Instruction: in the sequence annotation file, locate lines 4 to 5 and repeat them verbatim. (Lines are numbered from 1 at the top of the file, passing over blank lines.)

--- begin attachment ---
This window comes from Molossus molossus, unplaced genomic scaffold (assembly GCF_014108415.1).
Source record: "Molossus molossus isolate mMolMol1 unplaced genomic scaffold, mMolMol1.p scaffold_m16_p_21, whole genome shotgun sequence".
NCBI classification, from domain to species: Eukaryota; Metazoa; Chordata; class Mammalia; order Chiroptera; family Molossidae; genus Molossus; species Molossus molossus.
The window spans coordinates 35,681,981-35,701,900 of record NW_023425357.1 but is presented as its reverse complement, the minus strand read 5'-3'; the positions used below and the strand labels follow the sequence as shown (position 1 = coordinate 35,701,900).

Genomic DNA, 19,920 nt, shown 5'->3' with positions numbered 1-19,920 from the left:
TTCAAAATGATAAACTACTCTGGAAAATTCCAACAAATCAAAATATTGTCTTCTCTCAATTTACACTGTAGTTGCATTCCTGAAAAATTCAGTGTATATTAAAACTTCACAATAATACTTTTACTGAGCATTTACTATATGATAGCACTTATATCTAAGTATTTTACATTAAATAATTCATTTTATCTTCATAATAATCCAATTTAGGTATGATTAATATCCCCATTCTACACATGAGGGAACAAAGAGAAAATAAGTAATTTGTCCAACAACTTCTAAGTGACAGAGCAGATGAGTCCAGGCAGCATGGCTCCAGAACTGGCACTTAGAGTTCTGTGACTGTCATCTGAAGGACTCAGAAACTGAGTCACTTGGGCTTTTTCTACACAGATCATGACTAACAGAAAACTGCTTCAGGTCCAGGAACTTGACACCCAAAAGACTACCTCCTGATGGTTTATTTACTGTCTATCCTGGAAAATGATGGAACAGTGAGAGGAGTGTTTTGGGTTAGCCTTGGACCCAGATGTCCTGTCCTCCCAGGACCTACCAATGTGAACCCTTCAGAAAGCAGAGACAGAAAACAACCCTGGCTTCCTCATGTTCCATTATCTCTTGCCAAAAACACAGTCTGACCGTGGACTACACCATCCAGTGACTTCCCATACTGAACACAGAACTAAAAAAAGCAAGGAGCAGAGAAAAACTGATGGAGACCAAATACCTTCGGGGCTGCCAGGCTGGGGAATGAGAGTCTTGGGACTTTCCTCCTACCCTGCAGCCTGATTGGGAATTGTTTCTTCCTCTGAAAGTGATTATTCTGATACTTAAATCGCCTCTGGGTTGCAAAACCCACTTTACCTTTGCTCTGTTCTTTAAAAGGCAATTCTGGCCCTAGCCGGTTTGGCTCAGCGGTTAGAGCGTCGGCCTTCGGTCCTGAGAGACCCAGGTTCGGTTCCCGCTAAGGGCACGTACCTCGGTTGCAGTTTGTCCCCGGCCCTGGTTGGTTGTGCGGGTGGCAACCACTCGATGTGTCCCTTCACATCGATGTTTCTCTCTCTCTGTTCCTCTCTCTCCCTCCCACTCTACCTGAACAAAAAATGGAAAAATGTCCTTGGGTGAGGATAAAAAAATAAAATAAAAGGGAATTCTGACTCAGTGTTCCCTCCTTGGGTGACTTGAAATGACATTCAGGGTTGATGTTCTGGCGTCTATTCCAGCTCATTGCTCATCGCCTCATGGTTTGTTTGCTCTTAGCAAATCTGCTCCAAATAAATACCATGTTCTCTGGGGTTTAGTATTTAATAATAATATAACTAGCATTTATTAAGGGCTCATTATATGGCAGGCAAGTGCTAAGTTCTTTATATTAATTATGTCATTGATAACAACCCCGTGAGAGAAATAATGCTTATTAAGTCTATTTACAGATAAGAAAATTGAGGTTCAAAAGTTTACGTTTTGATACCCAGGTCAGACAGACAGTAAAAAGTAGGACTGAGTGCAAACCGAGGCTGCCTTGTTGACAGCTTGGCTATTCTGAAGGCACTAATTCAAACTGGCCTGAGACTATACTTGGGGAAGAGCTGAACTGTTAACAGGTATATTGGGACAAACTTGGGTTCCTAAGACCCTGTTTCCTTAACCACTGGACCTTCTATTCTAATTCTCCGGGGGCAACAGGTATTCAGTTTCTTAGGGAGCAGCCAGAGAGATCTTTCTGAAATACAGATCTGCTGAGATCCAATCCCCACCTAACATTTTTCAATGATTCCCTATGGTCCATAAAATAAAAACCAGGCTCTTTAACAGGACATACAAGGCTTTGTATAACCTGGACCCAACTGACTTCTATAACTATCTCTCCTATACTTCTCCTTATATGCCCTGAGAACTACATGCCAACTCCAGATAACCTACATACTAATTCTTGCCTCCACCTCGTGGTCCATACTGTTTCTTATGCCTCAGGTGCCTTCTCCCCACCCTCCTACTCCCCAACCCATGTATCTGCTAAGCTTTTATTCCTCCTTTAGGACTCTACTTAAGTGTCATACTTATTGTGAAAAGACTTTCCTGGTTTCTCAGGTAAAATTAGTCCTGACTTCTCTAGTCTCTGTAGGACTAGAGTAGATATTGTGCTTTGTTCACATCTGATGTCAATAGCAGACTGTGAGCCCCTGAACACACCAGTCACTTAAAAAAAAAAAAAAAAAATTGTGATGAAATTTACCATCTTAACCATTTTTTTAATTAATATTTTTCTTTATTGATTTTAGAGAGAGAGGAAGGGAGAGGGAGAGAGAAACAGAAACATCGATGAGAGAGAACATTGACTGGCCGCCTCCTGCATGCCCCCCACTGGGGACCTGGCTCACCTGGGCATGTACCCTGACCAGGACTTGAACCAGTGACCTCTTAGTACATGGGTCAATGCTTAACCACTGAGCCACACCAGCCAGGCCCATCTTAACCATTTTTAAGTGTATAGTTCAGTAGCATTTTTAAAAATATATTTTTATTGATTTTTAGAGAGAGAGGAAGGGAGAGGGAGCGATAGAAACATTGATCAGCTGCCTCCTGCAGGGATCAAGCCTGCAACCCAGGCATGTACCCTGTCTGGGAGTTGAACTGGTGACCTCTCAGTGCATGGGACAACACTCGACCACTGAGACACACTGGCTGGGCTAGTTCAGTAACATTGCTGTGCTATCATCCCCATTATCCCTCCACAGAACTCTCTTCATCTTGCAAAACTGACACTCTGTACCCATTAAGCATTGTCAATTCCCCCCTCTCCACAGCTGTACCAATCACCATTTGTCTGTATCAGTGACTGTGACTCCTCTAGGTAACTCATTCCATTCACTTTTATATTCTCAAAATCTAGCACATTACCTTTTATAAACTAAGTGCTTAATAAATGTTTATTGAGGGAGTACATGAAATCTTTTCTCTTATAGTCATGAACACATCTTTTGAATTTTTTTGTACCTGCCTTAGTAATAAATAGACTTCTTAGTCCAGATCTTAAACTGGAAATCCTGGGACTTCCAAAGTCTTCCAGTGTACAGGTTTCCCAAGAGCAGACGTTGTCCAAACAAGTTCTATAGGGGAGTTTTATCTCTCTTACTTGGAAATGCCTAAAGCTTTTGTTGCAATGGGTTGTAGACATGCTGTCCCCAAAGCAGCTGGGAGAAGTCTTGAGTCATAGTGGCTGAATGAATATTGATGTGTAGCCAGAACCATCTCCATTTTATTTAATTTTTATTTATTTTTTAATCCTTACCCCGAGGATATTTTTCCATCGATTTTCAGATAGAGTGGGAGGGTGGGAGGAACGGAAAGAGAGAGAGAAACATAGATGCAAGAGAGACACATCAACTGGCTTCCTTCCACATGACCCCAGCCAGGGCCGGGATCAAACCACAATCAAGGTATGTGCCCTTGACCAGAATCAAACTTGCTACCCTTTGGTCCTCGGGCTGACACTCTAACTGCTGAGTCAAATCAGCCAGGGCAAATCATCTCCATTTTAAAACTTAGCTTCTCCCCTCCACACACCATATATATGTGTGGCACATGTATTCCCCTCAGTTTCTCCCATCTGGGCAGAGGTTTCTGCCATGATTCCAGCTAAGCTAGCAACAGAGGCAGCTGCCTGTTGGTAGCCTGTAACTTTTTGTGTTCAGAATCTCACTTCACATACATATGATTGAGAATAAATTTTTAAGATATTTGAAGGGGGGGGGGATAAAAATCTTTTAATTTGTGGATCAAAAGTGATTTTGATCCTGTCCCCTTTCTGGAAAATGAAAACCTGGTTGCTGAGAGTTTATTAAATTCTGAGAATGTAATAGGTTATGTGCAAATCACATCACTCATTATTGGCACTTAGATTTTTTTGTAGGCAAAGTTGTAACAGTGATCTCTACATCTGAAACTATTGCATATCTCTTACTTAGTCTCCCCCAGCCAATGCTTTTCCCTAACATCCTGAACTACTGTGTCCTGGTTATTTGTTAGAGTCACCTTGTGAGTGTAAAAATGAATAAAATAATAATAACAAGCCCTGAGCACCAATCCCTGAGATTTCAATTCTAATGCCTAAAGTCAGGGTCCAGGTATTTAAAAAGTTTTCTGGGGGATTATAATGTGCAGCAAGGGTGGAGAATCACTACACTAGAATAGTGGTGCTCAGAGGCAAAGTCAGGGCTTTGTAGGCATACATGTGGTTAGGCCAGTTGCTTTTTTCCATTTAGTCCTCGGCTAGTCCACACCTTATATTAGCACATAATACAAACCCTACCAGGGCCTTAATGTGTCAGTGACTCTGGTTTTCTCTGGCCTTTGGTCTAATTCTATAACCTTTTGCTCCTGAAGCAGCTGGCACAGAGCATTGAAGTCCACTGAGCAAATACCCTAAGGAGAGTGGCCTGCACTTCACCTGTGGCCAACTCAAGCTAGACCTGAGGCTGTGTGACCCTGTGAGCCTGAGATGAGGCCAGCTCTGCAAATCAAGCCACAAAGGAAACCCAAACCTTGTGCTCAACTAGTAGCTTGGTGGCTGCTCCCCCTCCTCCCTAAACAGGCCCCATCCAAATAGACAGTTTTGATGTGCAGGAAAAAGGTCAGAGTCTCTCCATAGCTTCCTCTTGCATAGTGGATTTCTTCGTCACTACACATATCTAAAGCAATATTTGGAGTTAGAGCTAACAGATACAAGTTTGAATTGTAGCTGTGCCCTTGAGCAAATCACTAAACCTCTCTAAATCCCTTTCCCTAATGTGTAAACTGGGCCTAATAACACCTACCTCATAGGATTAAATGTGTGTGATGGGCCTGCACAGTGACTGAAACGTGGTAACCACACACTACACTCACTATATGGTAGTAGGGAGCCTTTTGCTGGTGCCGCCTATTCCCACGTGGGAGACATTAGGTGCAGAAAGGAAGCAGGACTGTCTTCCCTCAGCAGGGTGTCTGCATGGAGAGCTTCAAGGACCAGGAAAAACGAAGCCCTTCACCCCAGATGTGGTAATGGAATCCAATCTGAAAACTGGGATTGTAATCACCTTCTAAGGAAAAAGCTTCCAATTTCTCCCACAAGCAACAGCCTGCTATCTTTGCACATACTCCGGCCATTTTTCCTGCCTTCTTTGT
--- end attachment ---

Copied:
The window spans coordinates 35,681,981-35,701,900 of record NW_023425357.1 but is presented as its reverse complement, the minus strand read 5'-3'; the positions used below and the strand labels follow the sequence as shown (position 1 = coordinate 35,701,900).

Genomic DNA, 19,920 nt, shown 5'->3' with positions numbered 1-19,920 from the left: